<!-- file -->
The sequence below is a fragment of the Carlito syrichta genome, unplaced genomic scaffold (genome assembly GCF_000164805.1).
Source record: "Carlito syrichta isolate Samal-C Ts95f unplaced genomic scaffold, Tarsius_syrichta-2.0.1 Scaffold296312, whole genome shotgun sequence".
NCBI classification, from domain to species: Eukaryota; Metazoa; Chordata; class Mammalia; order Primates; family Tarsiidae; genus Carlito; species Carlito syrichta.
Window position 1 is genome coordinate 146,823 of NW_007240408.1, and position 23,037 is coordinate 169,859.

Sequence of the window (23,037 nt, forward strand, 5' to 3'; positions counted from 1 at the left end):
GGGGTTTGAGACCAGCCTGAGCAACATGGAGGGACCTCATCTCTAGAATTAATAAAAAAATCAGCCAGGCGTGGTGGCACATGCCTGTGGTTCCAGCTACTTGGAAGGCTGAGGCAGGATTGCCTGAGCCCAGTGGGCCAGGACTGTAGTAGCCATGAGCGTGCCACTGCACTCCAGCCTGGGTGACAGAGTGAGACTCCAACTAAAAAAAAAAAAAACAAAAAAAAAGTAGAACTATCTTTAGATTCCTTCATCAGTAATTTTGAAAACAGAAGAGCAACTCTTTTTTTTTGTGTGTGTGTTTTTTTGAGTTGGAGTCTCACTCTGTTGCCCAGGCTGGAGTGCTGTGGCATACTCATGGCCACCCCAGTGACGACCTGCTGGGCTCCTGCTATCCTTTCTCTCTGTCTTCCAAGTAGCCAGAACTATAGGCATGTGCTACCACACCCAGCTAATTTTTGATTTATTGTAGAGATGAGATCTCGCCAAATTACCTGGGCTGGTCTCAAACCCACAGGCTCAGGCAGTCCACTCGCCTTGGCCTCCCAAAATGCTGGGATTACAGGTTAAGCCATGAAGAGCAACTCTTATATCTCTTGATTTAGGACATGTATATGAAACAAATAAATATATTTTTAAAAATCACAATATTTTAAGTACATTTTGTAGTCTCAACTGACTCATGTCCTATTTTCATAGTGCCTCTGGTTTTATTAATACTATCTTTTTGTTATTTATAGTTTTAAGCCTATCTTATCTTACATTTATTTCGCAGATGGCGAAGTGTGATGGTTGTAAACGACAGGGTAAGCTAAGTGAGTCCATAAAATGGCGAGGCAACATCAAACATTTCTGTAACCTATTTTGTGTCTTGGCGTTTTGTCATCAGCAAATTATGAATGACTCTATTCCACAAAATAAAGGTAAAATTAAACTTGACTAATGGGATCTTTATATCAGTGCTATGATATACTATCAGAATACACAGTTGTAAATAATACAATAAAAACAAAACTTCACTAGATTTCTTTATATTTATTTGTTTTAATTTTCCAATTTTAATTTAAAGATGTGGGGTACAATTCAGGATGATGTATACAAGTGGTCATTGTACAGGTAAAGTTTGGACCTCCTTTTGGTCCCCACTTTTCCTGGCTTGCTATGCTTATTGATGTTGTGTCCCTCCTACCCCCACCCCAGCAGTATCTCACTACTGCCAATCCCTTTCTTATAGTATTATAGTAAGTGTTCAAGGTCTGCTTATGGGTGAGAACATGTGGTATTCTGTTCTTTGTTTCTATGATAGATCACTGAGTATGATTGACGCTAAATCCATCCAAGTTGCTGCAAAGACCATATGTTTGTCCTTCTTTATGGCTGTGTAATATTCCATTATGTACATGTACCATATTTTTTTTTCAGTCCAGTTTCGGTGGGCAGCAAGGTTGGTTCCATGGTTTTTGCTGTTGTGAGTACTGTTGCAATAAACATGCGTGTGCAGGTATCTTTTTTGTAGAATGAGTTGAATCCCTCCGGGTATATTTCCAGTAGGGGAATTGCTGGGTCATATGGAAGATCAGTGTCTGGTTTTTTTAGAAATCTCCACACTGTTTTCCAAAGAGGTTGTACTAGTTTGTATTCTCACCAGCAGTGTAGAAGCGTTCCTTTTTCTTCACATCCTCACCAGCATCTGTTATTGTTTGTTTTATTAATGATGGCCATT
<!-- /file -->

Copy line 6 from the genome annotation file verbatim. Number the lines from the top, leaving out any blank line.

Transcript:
GGGGTTTGAGACCAGCCTGAGCAACATGGAGGGACCTCATCTCTAGAATTAATAAAAAAATCAGCCAGGCGTGGTGGCACATGCCTGTGGTTCCAGCTACTTGGAAGGCTGAGGCAGGATTGCCTGAGCCCAGTGGGCCAGGACTGTAGTAGCCATGAGCGTGCCACTGCACTCCAGCCTGGGTGACAGAGTGAGACTCCAACTAAAAAAAAAAAAAACAAAAAAAAAGTAGAACTATCTTTAGATTCCTTCATCAGTAATTTTGAAAACAGAAGAGCAACTCTTTTTTTTTGTGTGTGTGTTTTTTTGAGTTGGAGTCTCACTCTGTTGCCCAGGCTGGAGTGCTGTGGCATACTCATGGCCACCCCAGTGACGACCTGCTGGGCTCCTGCTATCCTTTCTCTCTGTCTTCCAAGTAGCCAGAACTATAGGCATGTGCTACCACACCCAGCTAATTTTTGATTTATTGTAGAGATGAGATCTCGCCAAATTACCTGGGCTGGTCTCAAACCCACAGGCTCAGGCAGTCCACTCGCCTTGGCCTCCCAAAATGCTGGGATTACAGGTTAAGCCATGAAGAGCAACTCTTATATCTCTTGATTTAGGACATGTATATGAAACAAATAAATATATTTTTAAAAATCACAATATTTTAAGTACATTTTGTAGTCTCAACTGACTCATGTCCTATTTTCATAGTGCCTCTGGTTTTATTAATACTATCTTTTTGTTATTTATAGTTTTAAGCCTATCTTATCTTACATTTATTTCGCAGATGGCGAAGTGTGATGGTTGTAAACGACAGGGTAAGCTAAGTGAGTCCATAAAATGGCGAGGCAACATCAAACATTTCTGTAACCTATTTTGTGTCTTGGCGTTTTGTCATCAGCAAATTATGAATGACTCTATTCCACAAAATAAAGGTAAAATTAAACTTGACTAATGGGATCTTTATATCAGTGCTATGATATACTATCAGAATACACAGTTGTAAATAATACAATAAAAACAAAACTTCACTAGATTTCTTTATATTTATTTGTTTTAATTTTCCAATTTTAATTTAAAGATGTGGGGTACAATTCAGGATGATGTATACAAGTGGTCATTGTACAGGTAAAGTTTGGACCTCCTTTTGGTCCCCACTTTTCCTGGCTTGCTATGCTTATTGATGTTGTGTCCCTCCTACCCCCACCCCAGCAGTATCTCACTACTGCCAATCCCTTTCTTATAGTATTATAGTAAGTGTTCAAGGTCTGCTTATGGGTGAGAACATGTGGTATTCTGTTCTTTGTTTCTATGATAGATCACTGAGTATGATTGACGCTAAATCCATCCAAGTTGCTGCAAAGACCATATGTTTGTCCTTCTTTATGGCTGTGTAATATTCCATTATGTACATGTACCATATTTTTTTTTCAGTCCAGTTTCGGTGGGCAGCAAGGTTGGTTCCATGGTTTTTGCTGTTGTGAGTACTGTTGCAATAAACATGCGTGTGCAGGTATCTTTTTTGTAGAATGAGTTGAATCCCTCCGGGTATATTTCCAGTAGGGGAATTGCTGGGTCATATGGAAGATCAGTGTCTGGTTTTTTTAGAAATCTCCACACTGTTTTCCAAAGAGGTTGTACTAGTTTGTATTCTCACCAGCAGTGTAGAAGCGTTCCTTTTTCTTCACATCCTCACCAGCATCTGTTATTGTTTGTTTTATTAATGATGGCCATT